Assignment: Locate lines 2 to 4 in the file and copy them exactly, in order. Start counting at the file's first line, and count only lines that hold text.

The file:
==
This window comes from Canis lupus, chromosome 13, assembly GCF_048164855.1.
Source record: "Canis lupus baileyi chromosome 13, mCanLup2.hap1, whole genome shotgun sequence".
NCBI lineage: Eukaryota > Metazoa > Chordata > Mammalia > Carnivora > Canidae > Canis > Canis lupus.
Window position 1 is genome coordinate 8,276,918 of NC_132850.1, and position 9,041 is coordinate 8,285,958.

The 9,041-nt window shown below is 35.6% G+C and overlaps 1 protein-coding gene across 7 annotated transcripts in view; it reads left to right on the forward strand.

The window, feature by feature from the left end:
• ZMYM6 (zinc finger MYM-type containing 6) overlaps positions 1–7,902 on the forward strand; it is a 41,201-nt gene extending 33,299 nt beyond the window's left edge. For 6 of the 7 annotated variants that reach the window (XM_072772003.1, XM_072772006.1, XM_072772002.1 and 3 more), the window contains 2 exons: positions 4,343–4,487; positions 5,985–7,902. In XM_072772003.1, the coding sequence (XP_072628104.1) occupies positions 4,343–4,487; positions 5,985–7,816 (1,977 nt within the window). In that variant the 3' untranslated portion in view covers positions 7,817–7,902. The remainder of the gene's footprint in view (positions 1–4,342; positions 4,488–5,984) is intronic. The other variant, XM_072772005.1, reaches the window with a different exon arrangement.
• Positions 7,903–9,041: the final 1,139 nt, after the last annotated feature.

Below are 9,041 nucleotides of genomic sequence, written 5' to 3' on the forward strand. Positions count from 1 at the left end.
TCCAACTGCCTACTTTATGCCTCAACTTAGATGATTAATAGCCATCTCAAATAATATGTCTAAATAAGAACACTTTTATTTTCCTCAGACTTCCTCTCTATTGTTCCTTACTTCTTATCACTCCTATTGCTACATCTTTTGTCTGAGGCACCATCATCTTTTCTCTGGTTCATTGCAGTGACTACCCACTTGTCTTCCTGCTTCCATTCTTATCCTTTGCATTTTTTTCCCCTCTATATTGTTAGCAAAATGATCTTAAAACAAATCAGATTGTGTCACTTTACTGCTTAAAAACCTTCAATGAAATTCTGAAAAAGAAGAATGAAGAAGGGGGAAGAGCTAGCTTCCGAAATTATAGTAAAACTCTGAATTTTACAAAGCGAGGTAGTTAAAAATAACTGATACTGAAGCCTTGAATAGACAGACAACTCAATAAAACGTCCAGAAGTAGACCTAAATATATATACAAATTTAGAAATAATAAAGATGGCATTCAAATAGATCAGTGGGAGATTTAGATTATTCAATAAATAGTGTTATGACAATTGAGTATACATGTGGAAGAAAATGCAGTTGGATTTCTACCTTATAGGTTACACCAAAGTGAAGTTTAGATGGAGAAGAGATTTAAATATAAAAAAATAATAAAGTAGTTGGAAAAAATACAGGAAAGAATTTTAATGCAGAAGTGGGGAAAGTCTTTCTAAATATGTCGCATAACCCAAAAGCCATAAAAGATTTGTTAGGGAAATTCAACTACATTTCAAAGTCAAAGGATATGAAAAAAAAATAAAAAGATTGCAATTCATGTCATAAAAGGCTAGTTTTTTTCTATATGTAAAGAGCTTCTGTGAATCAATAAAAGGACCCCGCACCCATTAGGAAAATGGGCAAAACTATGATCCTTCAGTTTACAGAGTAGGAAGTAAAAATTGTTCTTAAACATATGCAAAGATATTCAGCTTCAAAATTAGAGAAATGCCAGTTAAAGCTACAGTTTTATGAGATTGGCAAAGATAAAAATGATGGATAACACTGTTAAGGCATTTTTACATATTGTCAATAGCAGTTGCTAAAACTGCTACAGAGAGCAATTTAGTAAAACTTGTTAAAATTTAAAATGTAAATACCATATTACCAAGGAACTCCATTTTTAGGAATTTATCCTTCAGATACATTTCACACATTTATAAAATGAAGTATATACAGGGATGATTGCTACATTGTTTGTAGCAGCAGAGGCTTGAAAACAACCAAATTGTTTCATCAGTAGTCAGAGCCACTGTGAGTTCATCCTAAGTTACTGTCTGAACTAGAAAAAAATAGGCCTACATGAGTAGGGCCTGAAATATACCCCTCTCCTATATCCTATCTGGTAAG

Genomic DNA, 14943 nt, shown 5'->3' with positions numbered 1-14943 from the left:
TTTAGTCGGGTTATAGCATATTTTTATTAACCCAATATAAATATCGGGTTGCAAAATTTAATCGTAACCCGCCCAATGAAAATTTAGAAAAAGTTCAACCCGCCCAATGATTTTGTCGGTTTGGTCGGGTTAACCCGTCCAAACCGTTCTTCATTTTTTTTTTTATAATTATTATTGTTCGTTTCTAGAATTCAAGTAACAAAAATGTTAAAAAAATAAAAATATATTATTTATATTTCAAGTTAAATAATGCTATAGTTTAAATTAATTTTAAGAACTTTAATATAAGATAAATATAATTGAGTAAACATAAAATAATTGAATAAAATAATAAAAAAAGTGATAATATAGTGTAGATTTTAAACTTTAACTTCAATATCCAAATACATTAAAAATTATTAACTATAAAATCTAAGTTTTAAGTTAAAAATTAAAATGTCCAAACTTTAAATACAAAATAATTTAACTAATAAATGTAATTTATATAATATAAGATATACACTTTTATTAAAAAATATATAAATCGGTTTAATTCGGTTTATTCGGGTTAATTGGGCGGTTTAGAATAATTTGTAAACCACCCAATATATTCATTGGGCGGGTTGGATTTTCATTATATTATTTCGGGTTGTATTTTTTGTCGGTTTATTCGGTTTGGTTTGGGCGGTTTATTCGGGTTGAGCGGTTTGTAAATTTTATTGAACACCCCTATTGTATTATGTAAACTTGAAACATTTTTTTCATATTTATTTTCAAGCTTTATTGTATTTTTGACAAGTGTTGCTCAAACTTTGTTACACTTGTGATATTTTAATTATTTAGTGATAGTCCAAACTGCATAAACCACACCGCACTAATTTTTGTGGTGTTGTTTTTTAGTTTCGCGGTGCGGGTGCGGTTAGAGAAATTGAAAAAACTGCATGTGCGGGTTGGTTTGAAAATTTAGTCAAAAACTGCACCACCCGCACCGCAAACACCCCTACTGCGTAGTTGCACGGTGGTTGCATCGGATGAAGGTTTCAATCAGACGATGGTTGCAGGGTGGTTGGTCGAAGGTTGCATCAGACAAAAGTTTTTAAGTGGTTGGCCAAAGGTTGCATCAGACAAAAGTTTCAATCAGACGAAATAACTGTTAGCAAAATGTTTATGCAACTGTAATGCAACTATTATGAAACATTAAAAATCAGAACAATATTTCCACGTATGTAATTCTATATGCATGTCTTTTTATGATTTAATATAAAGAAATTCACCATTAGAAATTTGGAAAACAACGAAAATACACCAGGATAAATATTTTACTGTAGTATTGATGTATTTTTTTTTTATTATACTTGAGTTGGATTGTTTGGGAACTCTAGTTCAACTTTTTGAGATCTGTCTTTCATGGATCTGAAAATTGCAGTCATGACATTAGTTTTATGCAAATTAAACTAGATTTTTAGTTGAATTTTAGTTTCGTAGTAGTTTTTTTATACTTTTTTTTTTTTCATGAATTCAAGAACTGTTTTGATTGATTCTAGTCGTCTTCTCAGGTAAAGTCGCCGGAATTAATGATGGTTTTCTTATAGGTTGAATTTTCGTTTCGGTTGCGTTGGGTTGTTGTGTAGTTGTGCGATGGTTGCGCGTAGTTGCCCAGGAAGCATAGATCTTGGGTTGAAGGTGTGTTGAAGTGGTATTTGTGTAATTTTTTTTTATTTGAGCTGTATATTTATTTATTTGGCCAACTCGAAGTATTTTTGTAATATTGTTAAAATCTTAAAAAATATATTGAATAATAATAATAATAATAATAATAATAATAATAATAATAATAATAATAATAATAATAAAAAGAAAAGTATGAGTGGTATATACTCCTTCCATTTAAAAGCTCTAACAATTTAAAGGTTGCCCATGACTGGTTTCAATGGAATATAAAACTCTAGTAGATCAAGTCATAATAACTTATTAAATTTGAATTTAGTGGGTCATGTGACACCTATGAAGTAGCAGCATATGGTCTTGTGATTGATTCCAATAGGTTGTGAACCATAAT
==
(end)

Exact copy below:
Source record: "Canis lupus baileyi chromosome 13, mCanLup2.hap1, whole genome shotgun sequence".
NCBI lineage: Eukaryota > Metazoa > Chordata > Mammalia > Carnivora > Canidae > Canis > Canis lupus.
Window position 1 is genome coordinate 8,276,918 of NC_132850.1, and position 9,041 is coordinate 8,285,958.